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7464 Voicethreadresubmission Workshop Plan Jkm

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  • 1. Voice Thread for the Elementary Classroom Project Project Leader - Jean K. Martin, Group Members - Erica Boswell, Leah Doughman, Talleah Smith, Barry Thibault Date Re-Submitted: November 20, 2009 Introduction A team of five graduate students of education studying technology integration at the University of West Georgia, Carrollton, Georgia, came together to learn a new instructional technology and develop a workshop that would contribute to the instruction of educators of elementary school students. The VoiceThread technology was new to every one of our team members. In less than two weeks, we learned how to use our cameras and microphones, upload graphic presentations to a website, invite each other to view our project, and then to make comments on each other’s VoiceThread projects. We developed four VoiceThreads on real life math topics: Percentages and Sports Teams, Area of Polygons, Counting Back Change, and Music is Math. One of our presentations is in the content area of language arts, focusing on persuasive writing of a second grade class. After this compressed learning experience, we each are confident that we can assist fellow educators in learning this new technology in the two and a half hour workshop outlined below Overview VoiceThreads and Differentiated Instruction: Technology that Supports Student Performance is a professional learning workshop for educators of elementary students. The objective of the workshop is to provide teachers with the skills and the desire to implement an engaging VoiceThread project in their classroom, grade-level, school district, or beyond. The workshop will expose elementary school educators to collaborative educational projects that have been created through the VoiceThread technology. The workshop will also give participants an opportunity to work hands-on in collaborative teams to begin their own project. At the end of this workshop, teachers will see the possibilities for using VoiceThread with their students and in their classrooms. Participants will also be on their way to being comfortable with the technology aspects of VoiceThread. They will be prepared to develop VoiceThread projects and focus their energies on meeting the individual learning needs of each student in their 1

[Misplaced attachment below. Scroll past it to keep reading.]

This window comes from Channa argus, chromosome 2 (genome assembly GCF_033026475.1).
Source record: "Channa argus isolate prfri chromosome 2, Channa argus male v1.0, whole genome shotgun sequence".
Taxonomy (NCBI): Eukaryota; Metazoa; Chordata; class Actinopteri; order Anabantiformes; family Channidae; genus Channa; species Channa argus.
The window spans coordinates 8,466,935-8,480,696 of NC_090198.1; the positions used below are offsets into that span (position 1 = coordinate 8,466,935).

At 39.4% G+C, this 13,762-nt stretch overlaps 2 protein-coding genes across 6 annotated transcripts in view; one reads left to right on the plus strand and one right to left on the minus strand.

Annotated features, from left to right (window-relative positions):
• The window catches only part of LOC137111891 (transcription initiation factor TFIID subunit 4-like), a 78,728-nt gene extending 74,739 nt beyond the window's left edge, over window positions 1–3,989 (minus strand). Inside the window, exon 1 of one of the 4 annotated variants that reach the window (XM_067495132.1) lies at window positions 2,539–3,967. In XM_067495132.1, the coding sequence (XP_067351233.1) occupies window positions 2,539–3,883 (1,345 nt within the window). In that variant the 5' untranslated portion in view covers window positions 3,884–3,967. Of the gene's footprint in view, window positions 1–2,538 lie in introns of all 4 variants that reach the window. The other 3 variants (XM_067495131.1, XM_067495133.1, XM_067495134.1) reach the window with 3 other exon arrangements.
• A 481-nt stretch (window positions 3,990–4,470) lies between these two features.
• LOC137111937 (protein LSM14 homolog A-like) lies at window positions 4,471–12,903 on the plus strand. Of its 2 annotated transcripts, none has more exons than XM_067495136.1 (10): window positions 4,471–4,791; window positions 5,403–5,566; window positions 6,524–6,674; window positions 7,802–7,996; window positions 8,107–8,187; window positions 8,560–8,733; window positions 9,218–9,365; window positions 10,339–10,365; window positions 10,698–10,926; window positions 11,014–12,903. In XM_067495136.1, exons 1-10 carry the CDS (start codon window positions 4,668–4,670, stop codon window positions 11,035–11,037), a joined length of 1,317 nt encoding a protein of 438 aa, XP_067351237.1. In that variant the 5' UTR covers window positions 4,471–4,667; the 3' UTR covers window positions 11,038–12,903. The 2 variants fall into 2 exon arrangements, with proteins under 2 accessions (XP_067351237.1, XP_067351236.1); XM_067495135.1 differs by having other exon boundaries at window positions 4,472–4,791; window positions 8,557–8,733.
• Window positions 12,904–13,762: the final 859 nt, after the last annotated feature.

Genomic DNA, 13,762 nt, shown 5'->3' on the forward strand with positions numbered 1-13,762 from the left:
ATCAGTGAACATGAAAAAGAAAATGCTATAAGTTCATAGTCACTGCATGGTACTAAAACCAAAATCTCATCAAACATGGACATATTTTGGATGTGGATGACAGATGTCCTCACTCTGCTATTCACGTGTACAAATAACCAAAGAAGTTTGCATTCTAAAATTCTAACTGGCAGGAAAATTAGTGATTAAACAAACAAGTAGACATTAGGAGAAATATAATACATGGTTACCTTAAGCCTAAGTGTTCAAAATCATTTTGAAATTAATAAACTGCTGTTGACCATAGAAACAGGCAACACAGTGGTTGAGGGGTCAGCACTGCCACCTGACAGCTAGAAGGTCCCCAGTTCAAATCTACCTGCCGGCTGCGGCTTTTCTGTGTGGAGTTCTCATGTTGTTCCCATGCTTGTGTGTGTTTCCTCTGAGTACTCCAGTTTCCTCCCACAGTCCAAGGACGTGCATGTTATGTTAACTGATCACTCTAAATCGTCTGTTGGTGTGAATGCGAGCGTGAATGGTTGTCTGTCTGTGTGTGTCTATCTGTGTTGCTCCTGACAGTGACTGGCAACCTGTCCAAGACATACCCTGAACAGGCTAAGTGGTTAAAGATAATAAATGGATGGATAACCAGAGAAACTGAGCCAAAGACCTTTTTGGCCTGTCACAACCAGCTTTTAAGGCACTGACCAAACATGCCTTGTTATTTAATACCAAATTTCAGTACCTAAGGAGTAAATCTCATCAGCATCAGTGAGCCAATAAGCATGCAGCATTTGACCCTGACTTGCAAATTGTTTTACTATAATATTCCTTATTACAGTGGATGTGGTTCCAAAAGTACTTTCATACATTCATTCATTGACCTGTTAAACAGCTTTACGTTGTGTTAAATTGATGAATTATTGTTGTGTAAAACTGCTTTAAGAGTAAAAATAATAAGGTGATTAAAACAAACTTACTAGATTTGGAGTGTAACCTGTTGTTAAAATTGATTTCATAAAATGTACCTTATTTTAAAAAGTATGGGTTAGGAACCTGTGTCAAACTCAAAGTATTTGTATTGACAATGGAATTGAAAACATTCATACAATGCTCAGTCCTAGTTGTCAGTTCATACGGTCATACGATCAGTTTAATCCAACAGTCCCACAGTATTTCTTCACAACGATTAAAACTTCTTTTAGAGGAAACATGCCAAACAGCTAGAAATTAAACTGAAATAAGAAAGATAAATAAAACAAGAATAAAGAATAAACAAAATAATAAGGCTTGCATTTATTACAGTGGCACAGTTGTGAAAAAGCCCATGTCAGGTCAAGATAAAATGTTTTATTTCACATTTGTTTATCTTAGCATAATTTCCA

• 2. classrooms. By working in teams on actual projects they can use with their students, participants will also become aware of the on-site support they have from their colleagues. Rationale Today’s students require that their learning be relevant to their life. Technology integrated into curriculum standards can be the bridge to engage students in their learning and provide them with authentic ways to learn and to teach others. Teachers, however, often lament that they do not have the time to integrate technology into their instruction when students still need to master their grade-level standards. The student performance requirements of The No Child Left Behind Act (2001) continues to have a profound impact on elementary education. In the spring of 2010, the requirements for Adequate Yearly Progress will increase exponentially on all students, including the student sub groups of Special Education, English Language Learners, Economically Disadvantages, and identified minority race groups. In addition to the performance and accountability pressure of federal legislation, research on professional development of educators has identified numerous barriers for educators to integrate technology into their instruction. This workshop is designed to reduce implementation barriers so that educators will use technology that will engage their students in learning. The teachers will learn by doing and leave the workshop with a project they can use in their classroom the next day that is based on the curriculum standard of their choosing. They will become comfortable with the technology working with colleagues, and these colleagues will then be available for on-going support. The technology of VoiceThread itself was designed with accessibility in mind. It uses the resources already available in today’s classroom – a computer with Internet and voice recording capabilities. It also supports participation from home via Internet or telephone. This flexible and accessible technology will be an asset to each teacher’s tool box as they plan and deliver instruction to improve the performance of each of their students. Prerequisites Participants need only to have a basic knowledge of computers and a desire to increase the academic performance of their students. During the workshop, teachers will select a curriculum standard and start to develop their own VoiceThread that they can then begin to use in their classroom. Those 2